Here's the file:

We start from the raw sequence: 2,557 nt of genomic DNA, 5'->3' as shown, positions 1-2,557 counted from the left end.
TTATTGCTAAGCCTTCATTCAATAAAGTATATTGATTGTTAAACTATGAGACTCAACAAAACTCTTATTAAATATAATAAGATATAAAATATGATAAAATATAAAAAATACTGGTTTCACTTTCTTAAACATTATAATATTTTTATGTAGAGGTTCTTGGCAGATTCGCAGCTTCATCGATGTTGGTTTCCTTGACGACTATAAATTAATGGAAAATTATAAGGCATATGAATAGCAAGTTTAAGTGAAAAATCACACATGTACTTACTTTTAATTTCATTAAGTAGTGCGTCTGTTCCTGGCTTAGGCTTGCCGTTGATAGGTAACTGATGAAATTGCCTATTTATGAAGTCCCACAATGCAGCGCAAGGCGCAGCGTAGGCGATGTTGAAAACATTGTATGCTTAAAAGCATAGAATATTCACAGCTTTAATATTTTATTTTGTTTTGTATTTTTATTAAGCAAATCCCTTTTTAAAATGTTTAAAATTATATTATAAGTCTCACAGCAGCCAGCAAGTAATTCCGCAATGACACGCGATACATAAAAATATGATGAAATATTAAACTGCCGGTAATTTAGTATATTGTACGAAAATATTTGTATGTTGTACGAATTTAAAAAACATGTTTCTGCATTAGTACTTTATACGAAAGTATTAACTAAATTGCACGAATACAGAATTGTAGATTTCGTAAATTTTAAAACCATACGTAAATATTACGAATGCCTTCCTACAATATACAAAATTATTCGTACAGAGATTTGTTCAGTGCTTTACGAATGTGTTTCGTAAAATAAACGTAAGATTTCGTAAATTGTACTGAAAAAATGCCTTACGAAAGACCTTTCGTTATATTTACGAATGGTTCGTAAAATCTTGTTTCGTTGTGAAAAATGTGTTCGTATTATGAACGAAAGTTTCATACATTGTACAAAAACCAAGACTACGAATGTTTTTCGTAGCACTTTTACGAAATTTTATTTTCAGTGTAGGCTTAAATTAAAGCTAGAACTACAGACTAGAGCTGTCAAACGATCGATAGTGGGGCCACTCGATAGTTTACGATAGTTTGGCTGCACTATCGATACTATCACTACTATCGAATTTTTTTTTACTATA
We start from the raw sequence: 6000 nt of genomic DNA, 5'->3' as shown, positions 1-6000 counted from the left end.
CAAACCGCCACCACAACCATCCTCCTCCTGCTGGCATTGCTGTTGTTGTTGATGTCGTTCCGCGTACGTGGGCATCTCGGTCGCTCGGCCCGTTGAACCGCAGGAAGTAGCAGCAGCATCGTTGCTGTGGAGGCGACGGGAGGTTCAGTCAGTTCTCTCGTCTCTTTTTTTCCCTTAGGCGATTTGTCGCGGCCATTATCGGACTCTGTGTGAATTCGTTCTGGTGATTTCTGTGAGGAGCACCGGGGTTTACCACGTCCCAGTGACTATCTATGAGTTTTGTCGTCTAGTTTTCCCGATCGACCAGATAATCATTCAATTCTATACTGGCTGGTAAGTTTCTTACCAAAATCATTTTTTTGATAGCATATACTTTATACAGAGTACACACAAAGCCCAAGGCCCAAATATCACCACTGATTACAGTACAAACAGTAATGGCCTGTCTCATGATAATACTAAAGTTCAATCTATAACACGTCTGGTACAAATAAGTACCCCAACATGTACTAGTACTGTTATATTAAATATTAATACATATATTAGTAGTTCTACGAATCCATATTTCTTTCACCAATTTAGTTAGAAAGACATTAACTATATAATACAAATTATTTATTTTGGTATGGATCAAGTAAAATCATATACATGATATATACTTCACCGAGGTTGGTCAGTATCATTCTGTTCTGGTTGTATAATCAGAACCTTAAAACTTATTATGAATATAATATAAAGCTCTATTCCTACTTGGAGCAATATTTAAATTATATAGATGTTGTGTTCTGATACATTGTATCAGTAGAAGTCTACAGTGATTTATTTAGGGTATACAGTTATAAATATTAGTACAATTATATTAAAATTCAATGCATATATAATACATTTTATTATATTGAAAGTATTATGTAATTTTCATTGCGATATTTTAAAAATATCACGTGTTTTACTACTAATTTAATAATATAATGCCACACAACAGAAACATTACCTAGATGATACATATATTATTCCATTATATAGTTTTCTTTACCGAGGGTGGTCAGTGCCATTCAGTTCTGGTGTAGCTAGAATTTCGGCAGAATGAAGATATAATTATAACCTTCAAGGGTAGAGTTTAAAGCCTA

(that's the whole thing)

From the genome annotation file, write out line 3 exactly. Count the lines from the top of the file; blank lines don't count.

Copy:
We start from the raw sequence: 6000 nt of genomic DNA, 5'->3' as shown, positions 1-6000 counted from the left end.